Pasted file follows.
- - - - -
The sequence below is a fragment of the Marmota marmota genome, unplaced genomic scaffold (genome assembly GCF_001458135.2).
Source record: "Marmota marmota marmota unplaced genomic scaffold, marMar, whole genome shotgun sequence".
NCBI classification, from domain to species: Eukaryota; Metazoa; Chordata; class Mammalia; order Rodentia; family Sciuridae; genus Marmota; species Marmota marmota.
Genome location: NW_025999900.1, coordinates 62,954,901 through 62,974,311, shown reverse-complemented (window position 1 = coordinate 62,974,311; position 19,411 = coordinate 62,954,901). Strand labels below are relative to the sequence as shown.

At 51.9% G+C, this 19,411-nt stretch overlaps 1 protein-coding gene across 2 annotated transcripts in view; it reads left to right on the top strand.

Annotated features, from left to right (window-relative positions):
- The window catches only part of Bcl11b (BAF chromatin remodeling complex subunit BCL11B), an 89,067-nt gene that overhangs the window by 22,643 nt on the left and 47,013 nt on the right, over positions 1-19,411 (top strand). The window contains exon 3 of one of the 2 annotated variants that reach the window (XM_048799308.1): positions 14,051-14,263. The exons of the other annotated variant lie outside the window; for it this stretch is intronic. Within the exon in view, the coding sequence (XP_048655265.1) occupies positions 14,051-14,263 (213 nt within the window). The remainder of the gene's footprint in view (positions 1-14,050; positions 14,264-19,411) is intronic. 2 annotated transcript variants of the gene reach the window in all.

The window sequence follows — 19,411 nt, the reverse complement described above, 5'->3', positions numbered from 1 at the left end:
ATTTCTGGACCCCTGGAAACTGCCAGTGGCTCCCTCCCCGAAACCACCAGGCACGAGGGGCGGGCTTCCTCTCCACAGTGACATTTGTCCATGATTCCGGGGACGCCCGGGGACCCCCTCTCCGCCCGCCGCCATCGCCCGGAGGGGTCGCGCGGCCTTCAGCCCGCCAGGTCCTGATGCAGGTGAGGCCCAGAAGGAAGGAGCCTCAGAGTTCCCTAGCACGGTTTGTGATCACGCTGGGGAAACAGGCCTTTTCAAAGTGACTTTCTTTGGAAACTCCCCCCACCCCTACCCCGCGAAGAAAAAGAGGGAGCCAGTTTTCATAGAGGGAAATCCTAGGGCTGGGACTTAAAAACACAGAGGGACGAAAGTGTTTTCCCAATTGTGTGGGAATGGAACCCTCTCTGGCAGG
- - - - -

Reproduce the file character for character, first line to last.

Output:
The sequence below is a fragment of the Marmota marmota genome, unplaced genomic scaffold (genome assembly GCF_001458135.2).
Source record: "Marmota marmota marmota unplaced genomic scaffold, marMar, whole genome shotgun sequence".
NCBI classification, from domain to species: Eukaryota; Metazoa; Chordata; class Mammalia; order Rodentia; family Sciuridae; genus Marmota; species Marmota marmota.
Genome location: NW_025999900.1, coordinates 62,954,901 through 62,974,311, shown reverse-complemented (window position 1 = coordinate 62,974,311; position 19,411 = coordinate 62,954,901). Strand labels below are relative to the sequence as shown.

At 51.9% G+C, this 19,411-nt stretch overlaps 1 protein-coding gene across 2 annotated transcripts in view; it reads left to right on the top strand.

Annotated features, from left to right (window-relative positions):
- The window catches only part of Bcl11b (BAF chromatin remodeling complex subunit BCL11B), an 89,067-nt gene that overhangs the window by 22,643 nt on the left and 47,013 nt on the right, over positions 1-19,411 (top strand). The window contains exon 3 of one of the 2 annotated variants that reach the window (XM_048799308.1): positions 14,051-14,263. The exons of the other annotated variant lie outside the window; for it this stretch is intronic. Within the exon in view, the coding sequence (XP_048655265.1) occupies positions 14,051-14,263 (213 nt within the window). The remainder of the gene's footprint in view (positions 1-14,050; positions 14,264-19,411) is intronic. 2 annotated transcript variants of the gene reach the window in all.

The window sequence follows — 19,411 nt, the reverse complement described above, 5'->3', positions numbered from 1 at the left end:
ATTTCTGGACCCCTGGAAACTGCCAGTGGCTCCCTCCCCGAAACCACCAGGCACGAGGGGCGGGCTTCCTCTCCACAGTGACATTTGTCCATGATTCCGGGGACGCCCGGGGACCCCCTCTCCGCCCGCCGCCATCGCCCGGAGGGGTCGCGCGGCCTTCAGCCCGCCAGGTCCTGATGCAGGTGAGGCCCAGAAGGAAGGAGCCTCAGAGTTCCCTAGCACGGTTTGTGATCACGCTGGGGAAACAGGCCTTTTCAAAGTGACTTTCTTTGGAAACTCCCCCCACCCCTACCCCGCGAAGAAAAAGAGGGAGCCAGTTTTCATAGAGGGAAATCCTAGGGCTGGGACTTAAAAACACAGAGGGACGAAAGTGTTTTCCCAATTGTGTGGGAATGGAACCCTCTCTGGCAGG